But that might change, as head coach Bruce Boudreau no longer has a wealth of options down the middle.

Last season, Boudreau didn’t have to throw Eriksson Ek into uncomfortable positions, because he had a host of veteran centers to fill ’em: Mikko Koivu, Eric Staal, Erik Haula, Martin Hanzal, Charlie Coyle and Tyler Graovac all logged extensive minutes.

That depth is no longer there. Hanzal signed in Dallas, Haula was taken by Vegas at the expansion draft, and Graovac was traded to Washington.

As such, it certainly seems like Fletcher and company have opened up a spot for Eriksson Ek this fall.

Now we wait to see if grabs it.

Wild salary cap outlook with Granlund, Niederreiter signed

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The Minnesota Wild are a fascinating team to observe, especially after several players received a shot in the arm playing under Bruce Boudreau.

While the team still needs to settle matters with RFA Marcus Foligno, GM Chuck Fletcher navigated the choppy waters of a challenging off-season, dealing with the expansion draft and finding fair compromises with Nino Niederreiter and Mikael Granlund.

Now that Fletcher avoided arbitration hearings with Niederreiter and Granlund, this seems like a good time to take a wider look at the Wild’s salary structure. In doing so, we’ll see quite the mix of good, bad, and uncertain.

Crossing their fingers

There’s no sense ignoring the twin elephants in the room: matching $7.54 million cap hits for Zach Parise and Ryan Suter, which don’t run out until after the 2023-24 season. As of this writing, Suter is 32 and Parise is 33.

The debates regarding Suter’s ultimate value seem like they’ve died down in recent years, likely because he doesn’t get the same Norris hype that he once did. Right now, it seems like he’s in a reasonable spot, especially since his workload is at least trending toward something more reasonable. He averaged 26:55 TOI in 2016-17 after receiving between 28:36 in 2015-16 to a ridiculous 29:25 in 2013-14. In the grand scheme of things, Suter is fine, though Boudreau would be wise to continue to spead the wealth to Minnesota’s other defensemen.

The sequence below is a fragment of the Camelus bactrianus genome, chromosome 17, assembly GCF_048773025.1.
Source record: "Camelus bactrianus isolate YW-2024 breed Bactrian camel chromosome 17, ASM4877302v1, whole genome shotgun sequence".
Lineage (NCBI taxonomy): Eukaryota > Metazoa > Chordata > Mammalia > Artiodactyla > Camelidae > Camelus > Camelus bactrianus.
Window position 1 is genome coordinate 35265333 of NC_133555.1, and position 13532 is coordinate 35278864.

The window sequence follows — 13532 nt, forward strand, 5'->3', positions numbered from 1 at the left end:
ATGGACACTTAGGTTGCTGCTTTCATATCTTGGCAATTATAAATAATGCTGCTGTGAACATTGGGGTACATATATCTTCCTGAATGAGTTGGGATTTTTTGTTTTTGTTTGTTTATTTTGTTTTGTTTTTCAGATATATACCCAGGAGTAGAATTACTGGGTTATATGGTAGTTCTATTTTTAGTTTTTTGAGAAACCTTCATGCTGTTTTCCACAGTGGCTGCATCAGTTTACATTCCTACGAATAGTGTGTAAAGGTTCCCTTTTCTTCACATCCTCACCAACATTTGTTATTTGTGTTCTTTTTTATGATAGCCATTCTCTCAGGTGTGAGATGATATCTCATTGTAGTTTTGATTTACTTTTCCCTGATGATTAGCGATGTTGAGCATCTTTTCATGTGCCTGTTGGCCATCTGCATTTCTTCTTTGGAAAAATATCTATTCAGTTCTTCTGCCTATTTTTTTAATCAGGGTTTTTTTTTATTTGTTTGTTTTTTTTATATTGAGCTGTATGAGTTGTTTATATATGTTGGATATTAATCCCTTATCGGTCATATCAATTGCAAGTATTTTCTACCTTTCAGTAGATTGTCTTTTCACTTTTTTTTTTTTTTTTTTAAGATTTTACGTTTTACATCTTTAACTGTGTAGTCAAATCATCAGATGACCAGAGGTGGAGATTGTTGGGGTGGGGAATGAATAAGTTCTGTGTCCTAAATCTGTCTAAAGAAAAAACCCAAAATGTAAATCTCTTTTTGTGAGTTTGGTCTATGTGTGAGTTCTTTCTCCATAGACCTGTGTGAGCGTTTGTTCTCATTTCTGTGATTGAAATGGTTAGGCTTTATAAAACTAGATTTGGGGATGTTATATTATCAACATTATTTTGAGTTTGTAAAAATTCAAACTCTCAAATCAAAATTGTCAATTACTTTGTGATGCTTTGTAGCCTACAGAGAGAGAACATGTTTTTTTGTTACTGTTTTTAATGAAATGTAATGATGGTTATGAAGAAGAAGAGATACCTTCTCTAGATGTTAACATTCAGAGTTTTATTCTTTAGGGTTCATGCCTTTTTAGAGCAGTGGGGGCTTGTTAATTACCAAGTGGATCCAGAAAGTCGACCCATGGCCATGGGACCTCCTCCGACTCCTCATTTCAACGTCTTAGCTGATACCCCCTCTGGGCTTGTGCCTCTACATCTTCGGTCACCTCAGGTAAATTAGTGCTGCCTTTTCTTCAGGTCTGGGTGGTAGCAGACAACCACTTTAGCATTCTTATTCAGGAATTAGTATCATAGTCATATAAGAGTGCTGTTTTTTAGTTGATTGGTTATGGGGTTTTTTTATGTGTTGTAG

After many years of outstanding work, Parise now stands as arguably an even bigger concern than Suter.

This is a situation where one must consider value, as Parise is still a fine player; injuries are the main reason he didn’t fall in his typical 25-goal range.

Other signs inspire a bit more concern. His per-game point average was just .61 last season compared to his career average of .8. Parise also didn’t shoot as often (2.8 vs. 3.39 for his career) and has been less of a possesion driver in the past two seasons.

Maybe some of those 2016-17 struggles were injury-related, but it’s tougher to ignore such worries when Parise makes so much money, for so long.

Not every costly veteran sets off alarms, though.

Mikko Koivu enjoyed such a resurgence last season that he was a Selke finalist, but that $6.75M still feels less foreboding when you realize it expires after 2017-18. Maybe he’d take a discount to help his long-time team compete?

Strong deals

Chalk up Granlund at $5.75M and Niederreiter at $5.25M to good-to-great deals.

The Wild’s most promising contract likely goes to Devan Dubnyk, however. At $4.33M, Dubnyk’s delivered at-or-near-elite goaltending for Minnesota. At 31, there’s some reason to expect an eventual decline … but that’s some strong value on paper.

Naturally, goalies are an unpredictable lot, but Minnesota’s outlook has come a long way since the end of the Niklas Backstrom era.

Eric Staal‘s brilliant rebound season makes his $3.5M look like a steal, and at 32, there’s a solid chance that it will remain that way for the two years that cover his current deal.

Mysteries

There are some fascinating situations in Minny.

They saved money in sending Marco Scandella and Jason Pominville to Buffalo for Tyler Ennis and Marcus Foligno. Even so, Ennis has had serious injury issues, making his $4.6M look a bit risky. Then again, what if Boudreau once again revitalizes a flawed talent?